|Vol. 3:Neon Signs in Pharmacies|
There are many countries where neon signs are used in pharmacies. In Korea, neon signs were prohibited prior to the 1988 Olympics in order to economize on electrical power consumption, although several exceptions were allowed, in particular international hotels, drugstores, and hospitals. Anyone visiting Seoul at the time would have been struck as they walked around the streets of the city at night by the neon signs that lit up pharmacies alone. The overriding impression was that Seoul was a city with an astonishing number of pharmacies. It hardly needs pointing out that lights at hotels were permitted for the convenience of foreign tourists, while the lighting of pharmacies and hospitals was authorized to provide for any possible emergencies.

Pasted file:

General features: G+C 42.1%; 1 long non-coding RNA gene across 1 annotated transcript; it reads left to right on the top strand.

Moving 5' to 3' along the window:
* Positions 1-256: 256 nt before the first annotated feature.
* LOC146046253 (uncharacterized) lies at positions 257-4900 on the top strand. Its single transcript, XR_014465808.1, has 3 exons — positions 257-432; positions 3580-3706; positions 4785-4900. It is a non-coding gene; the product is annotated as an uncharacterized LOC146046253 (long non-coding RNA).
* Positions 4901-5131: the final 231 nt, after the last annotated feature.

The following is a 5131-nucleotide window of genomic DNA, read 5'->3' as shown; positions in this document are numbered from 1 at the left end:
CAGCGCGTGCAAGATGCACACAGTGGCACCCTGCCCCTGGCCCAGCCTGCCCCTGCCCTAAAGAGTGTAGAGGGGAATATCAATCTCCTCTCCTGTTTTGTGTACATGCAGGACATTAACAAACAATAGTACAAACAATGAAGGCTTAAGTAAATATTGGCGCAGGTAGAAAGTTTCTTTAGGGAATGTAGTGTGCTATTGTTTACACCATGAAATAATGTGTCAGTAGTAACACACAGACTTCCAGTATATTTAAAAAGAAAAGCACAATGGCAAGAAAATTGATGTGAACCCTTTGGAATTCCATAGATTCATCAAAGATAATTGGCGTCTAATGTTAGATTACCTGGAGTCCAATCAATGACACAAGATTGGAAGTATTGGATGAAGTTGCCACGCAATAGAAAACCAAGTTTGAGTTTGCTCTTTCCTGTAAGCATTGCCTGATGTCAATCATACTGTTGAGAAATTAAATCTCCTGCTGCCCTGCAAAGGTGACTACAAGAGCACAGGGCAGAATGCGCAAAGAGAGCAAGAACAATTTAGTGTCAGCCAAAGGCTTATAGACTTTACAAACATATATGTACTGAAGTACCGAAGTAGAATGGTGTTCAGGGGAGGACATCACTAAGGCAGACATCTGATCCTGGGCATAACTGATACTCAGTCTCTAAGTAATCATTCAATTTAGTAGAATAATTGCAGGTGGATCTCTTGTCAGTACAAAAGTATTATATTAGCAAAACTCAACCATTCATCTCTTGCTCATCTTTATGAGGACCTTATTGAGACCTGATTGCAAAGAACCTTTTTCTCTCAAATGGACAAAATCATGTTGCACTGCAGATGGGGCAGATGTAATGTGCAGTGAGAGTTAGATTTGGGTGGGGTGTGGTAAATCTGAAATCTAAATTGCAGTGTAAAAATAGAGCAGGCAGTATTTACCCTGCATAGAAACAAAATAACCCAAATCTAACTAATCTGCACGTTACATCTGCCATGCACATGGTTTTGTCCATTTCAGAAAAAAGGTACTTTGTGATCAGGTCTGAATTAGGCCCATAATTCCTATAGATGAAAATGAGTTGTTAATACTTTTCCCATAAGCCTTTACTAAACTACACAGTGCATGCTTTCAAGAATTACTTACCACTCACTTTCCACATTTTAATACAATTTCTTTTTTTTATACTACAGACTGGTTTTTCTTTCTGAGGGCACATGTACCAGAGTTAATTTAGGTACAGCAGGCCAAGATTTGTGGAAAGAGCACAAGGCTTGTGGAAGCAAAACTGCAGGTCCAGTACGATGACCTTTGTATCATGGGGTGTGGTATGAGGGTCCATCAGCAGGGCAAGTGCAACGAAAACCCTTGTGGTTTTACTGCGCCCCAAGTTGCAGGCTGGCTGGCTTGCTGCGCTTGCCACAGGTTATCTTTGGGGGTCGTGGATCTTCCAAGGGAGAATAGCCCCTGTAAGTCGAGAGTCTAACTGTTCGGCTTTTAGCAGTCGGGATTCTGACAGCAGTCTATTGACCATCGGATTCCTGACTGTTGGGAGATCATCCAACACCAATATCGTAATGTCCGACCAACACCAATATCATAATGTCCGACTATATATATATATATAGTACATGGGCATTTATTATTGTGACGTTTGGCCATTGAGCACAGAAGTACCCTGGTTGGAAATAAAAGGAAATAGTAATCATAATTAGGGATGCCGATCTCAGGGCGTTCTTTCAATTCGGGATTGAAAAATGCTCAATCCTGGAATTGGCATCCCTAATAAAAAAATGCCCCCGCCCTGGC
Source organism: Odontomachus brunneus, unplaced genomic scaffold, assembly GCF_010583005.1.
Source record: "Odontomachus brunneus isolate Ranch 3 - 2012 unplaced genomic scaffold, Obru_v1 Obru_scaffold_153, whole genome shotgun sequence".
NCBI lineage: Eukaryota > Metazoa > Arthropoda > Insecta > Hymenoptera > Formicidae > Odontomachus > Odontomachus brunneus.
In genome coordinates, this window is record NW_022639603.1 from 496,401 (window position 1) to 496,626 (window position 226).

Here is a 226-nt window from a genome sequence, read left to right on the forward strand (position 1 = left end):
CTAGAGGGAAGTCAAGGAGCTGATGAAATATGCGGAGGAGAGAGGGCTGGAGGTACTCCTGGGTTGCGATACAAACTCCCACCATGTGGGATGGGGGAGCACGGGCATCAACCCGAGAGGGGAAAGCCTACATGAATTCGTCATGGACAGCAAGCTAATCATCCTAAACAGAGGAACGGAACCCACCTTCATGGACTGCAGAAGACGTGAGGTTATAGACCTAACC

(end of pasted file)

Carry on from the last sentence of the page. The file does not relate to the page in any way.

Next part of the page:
Just as the spherical red, white and blue marks of hairdressers are common in many countries all over the world, so there are points in common between the signs used to distinguish pharmacies in many countries. In particular, there is the use of the cross sign as the basic distinguishing pattern. But the way in which this design is actually used differs from country to country: the cross may be colored red, white or green. It is especially interesting to see how this small sign, which can be thought of as a kind of mascot on the city streets, reflects different national characters.
The photograph shows a sign in the Italian city of Florence.